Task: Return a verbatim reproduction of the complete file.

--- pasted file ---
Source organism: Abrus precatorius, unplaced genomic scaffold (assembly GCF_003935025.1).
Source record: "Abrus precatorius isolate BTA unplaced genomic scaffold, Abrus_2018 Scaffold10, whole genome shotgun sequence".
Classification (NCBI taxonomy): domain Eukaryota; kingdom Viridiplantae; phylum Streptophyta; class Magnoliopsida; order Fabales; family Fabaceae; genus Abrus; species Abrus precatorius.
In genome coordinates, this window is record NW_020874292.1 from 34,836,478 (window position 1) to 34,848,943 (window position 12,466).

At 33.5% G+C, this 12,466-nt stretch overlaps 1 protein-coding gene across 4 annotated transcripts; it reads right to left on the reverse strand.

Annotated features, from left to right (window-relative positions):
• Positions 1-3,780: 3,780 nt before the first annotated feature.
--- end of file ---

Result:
Source organism: Abrus precatorius, unplaced genomic scaffold (assembly GCF_003935025.1).
Source record: "Abrus precatorius isolate BTA unplaced genomic scaffold, Abrus_2018 Scaffold10, whole genome shotgun sequence".
Classification (NCBI taxonomy): domain Eukaryota; kingdom Viridiplantae; phylum Streptophyta; class Magnoliopsida; order Fabales; family Fabaceae; genus Abrus; species Abrus precatorius.
In genome coordinates, this window is record NW_020874292.1 from 34,836,478 (window position 1) to 34,848,943 (window position 12,466).

At 33.5% G+C, this 12,466-nt stretch overlaps 1 protein-coding gene across 4 annotated transcripts; it reads right to left on the reverse strand.

Annotated features, from left to right (window-relative positions):
• Positions 1-3,780: 3,780 nt before the first annotated feature.